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Understanding Trend and Cycle in Asset Values: Bulls, Bears and the Wealth Effect on Consumption


  • Lettau, Martin
  • Ludvigson, Sydney


This Paper uses restrictions implied by cointegration to identify the permanent and transitory elements (the ‘trend’ and ‘cycle’) of household asset wealth. Our empirical analysis yields answers to the following questions: 1. Is there a large transitory component in household net worth or is wealth close to a random walk? Our point estimates imply that a striking 85% of the post-war variation in the growth of household net worth is transitory, attributable to fluctuations in the stock market component of wealth. Transitory wealth shocks are quite persistent, affecting asset values for a number of years. This transitory element picks out the ‘bull markets’ of the late 1960s and 1990s, and the ‘bear’ markets of the 1970s. If markets are efficient, these transitory fluctuations must be attributable to time-variation in the required rate of return on assets (discount rates). 2. How is transitory variation in household net worth related to consumer spending? Does consumption adapt with a lag to permanent movements in wealth? Despite their quantitative importance, transitory fluctuations in asset values are found to be unrelated to aggregate consumer spending. Instead, aggregate consumption can be well described as a function of the trend components in wealth and income. We find no evidence that consumption adapts with a long lag to fluctuations in wealth. 3. What kinds of shocks govern the dynamic behaviour of consumption, asset wealth and labour income? We characterize three: a permanent income shock that affects consumption, asset wealth and labour earnings without distorting their long-run equilibrium relation; an income redistributive shock that shifts the composition of income between labour and capital; and a discount rate shock that generates transitory variation in asset values.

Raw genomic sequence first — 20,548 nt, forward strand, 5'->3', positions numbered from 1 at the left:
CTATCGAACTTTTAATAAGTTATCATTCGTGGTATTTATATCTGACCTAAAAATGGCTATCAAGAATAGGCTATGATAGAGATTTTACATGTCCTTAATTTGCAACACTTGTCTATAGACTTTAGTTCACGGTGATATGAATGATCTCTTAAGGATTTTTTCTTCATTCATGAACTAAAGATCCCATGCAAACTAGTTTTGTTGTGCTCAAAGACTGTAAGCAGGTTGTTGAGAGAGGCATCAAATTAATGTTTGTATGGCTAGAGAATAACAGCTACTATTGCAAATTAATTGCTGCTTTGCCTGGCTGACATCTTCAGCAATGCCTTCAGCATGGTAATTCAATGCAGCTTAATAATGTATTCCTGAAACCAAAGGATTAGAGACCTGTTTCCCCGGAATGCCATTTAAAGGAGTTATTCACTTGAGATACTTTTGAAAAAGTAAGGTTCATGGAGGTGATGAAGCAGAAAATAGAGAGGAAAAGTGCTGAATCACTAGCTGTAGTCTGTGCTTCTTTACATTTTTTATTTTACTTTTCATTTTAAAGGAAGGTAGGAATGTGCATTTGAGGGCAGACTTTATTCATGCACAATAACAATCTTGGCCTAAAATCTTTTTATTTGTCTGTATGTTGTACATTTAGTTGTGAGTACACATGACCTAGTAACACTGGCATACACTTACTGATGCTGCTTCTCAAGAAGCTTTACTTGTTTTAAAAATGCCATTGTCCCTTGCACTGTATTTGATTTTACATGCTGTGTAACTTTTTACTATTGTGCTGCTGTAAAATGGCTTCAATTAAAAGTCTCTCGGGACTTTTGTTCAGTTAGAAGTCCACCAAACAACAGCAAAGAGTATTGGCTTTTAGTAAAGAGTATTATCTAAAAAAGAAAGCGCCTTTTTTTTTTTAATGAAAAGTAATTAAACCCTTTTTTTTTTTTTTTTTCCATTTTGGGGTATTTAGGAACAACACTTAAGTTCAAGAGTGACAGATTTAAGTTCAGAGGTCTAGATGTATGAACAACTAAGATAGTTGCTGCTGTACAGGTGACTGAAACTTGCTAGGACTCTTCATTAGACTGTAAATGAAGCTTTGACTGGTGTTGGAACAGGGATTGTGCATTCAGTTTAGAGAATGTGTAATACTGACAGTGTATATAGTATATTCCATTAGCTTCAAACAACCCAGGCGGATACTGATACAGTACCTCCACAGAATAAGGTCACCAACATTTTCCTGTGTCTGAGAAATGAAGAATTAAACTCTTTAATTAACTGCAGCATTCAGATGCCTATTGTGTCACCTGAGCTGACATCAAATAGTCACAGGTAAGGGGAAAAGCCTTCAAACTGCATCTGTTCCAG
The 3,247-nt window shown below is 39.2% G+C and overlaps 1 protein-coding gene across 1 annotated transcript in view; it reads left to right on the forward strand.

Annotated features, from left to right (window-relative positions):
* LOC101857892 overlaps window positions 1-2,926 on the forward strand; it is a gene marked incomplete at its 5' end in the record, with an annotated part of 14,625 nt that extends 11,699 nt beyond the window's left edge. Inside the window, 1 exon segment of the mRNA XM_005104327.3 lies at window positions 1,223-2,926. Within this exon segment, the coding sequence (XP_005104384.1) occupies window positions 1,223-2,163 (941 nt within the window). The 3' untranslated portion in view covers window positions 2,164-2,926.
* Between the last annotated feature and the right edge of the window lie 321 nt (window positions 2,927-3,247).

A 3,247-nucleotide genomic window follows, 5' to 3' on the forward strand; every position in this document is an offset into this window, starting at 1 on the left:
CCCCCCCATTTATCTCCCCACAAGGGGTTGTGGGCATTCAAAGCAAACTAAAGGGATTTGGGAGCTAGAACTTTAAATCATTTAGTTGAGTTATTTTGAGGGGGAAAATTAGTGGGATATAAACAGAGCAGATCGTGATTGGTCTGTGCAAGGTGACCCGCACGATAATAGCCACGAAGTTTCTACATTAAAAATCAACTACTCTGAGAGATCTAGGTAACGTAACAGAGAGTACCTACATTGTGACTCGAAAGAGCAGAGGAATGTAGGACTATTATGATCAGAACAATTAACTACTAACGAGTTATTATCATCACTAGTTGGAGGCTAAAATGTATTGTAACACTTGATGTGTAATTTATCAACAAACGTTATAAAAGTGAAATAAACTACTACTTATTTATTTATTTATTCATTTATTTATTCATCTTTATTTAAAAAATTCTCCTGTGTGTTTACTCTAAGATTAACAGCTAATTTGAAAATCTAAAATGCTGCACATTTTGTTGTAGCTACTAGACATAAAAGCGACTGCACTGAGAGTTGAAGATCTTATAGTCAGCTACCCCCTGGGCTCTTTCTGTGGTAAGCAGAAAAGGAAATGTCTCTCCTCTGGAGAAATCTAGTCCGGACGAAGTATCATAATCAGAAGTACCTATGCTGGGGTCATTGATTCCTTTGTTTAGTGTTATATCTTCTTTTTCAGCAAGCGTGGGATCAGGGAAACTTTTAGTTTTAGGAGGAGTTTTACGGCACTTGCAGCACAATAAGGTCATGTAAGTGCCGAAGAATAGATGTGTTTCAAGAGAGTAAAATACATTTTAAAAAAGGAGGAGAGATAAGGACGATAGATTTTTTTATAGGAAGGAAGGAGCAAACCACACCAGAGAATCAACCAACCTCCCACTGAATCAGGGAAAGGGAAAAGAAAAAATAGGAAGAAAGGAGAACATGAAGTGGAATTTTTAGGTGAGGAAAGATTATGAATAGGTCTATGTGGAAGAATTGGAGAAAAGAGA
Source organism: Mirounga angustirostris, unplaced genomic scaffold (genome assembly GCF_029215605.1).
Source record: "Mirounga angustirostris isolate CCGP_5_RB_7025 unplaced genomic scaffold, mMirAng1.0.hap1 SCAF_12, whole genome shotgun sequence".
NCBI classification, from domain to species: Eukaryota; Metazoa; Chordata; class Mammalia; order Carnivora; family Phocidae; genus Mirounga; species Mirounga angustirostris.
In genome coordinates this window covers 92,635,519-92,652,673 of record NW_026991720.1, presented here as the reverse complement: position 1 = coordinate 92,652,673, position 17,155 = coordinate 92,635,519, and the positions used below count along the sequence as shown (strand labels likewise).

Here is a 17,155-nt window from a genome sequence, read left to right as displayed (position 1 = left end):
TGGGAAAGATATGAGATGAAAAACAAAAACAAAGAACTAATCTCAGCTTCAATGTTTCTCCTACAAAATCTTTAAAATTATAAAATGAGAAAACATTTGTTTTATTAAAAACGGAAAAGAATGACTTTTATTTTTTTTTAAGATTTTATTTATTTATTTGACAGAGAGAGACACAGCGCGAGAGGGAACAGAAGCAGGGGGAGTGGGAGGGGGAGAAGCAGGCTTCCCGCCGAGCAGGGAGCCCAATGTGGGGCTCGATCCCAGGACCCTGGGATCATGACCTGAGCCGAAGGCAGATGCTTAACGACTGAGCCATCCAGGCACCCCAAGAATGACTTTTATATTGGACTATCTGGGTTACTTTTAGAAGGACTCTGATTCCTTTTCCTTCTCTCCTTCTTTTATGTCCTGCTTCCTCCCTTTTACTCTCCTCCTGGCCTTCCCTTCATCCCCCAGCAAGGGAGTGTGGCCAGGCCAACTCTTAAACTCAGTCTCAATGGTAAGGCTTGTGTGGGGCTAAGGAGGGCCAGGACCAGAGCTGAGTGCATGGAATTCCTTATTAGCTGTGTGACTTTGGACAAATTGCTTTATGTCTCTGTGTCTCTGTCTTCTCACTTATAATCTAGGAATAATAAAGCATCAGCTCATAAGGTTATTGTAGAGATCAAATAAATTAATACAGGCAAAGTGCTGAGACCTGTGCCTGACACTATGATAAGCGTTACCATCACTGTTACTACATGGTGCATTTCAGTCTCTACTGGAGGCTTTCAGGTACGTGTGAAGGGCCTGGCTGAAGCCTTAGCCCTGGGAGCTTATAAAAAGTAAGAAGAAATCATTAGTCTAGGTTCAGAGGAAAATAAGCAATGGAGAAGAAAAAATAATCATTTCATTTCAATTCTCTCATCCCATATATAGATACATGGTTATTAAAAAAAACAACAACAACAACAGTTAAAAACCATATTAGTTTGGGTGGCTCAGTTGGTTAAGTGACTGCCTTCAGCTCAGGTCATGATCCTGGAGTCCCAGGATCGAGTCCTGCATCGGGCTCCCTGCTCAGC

Suggested Citation

  • Lettau, Martin & Ludvigson, Sydney, 2001. "Understanding Trend and Cycle in Asset Values: Bulls, Bears and the Wealth Effect on Consumption," CEPR Discussion Papers 3104, C.E.P.R. Discussion Papers.
  • Handle: RePEc:cpr:ceprdp:3104

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    References listed on IDEAS

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    Cited by:

    1. Ciarlone, Alessio, 2011. "Housing wealth effect in emerging economies," Emerging Markets Review, Elsevier, vol. 12(4), pages 399-417.
    2. Laurent Clerk & Christian Pfister, 2003. "The role of financial factors in the transmission of monetary policy," BIS Papers chapters,in: Bank for International Settlements (ed.), Monetary policy in a changing environment, volume 19, pages 192-212 Bank for International Settlements.
    3. Alexander Ludwig & Torsten M Sloek, 2002. "The Impact of Changes in Stock Prices and House Priceson Consumption in OECD Countries," IMF Working Papers 02/1, International Monetary Fund.
    4. Tano Santos & Pietro Veronesi, 2000. "Labor Income and Predictable Stock Returns," CRSP working papers 520, Center for Research in Security Prices, Graduate School of Business, University of Chicago.
    5. Alessio Ciarlone, 2012. "Wealth effects in emerging economies," Temi di discussione (Economic working papers) 843, Bank of Italy, Economic Research and International Relations Area.
    6. Lettau, Martin & Ludvigson, Sydney, 2002. "Time-varying risk premia and the cost of capital: An alternative implication of the Q theory of investment," Journal of Monetary Economics, Elsevier, vol. 49(1), pages 31-66, January.
    7. Lise Pichette, 2004. "Are Wealth Effects Important for Canada," Bank of Canada Review, Bank of Canada, vol. 2004(Spring), pages 29-35.
    8. Tano Santos & Pietro Veronesi, 2001. "Labor Income and Predictable Stock Returns," NBER Working Papers 8309, National Bureau of Economic Research, Inc.

    More about this item


    asset values; cointegration; consumption; wealth effect;

    JEL classification:

    • E21 - Macroeconomics and Monetary Economics - - Consumption, Saving, Production, Employment, and Investment - - - Consumption; Saving; Wealth
    • E44 - Macroeconomics and Monetary Economics - - Money and Interest Rates - - - Financial Markets and the Macroeconomy
    • G10 - Financial Economics - - General Financial Markets - - - General (includes Measurement and Data)


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